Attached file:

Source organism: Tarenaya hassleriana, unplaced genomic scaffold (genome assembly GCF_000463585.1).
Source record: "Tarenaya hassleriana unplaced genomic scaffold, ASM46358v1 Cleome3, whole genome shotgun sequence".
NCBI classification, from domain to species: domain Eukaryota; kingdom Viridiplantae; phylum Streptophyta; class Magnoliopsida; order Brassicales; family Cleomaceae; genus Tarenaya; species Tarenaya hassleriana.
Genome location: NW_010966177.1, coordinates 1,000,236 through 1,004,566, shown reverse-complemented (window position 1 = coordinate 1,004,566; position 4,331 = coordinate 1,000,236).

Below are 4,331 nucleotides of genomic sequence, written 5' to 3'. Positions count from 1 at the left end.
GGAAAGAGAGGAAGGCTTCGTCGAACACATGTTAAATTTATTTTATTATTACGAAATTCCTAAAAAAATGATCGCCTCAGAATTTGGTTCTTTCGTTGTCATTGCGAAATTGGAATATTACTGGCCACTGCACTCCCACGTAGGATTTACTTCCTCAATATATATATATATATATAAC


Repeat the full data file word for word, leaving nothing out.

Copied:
Source organism: Tarenaya hassleriana, unplaced genomic scaffold (genome assembly GCF_000463585.1).
Source record: "Tarenaya hassleriana unplaced genomic scaffold, ASM46358v1 Cleome3, whole genome shotgun sequence".
NCBI classification, from domain to species: domain Eukaryota; kingdom Viridiplantae; phylum Streptophyta; class Magnoliopsida; order Brassicales; family Cleomaceae; genus Tarenaya; species Tarenaya hassleriana.
Genome location: NW_010966177.1, coordinates 1,000,236 through 1,004,566, shown reverse-complemented (window position 1 = coordinate 1,004,566; position 4,331 = coordinate 1,000,236).

Below are 4,331 nucleotides of genomic sequence, written 5' to 3'. Positions count from 1 at the left end.
GGAAAGAGAGGAAGGCTTCGTCGAACACATGTTAAATTTATTTTATTATTACGAAATTCCTAAAAAAATGATCGCCTCAGAATTTGGTTCTTTCGTTGTCATTGCGAAATTGGAATATTACTGGCCACTGCACTCCCACGTAGGATTTACTTCCTCAATATATATATATATATATAAC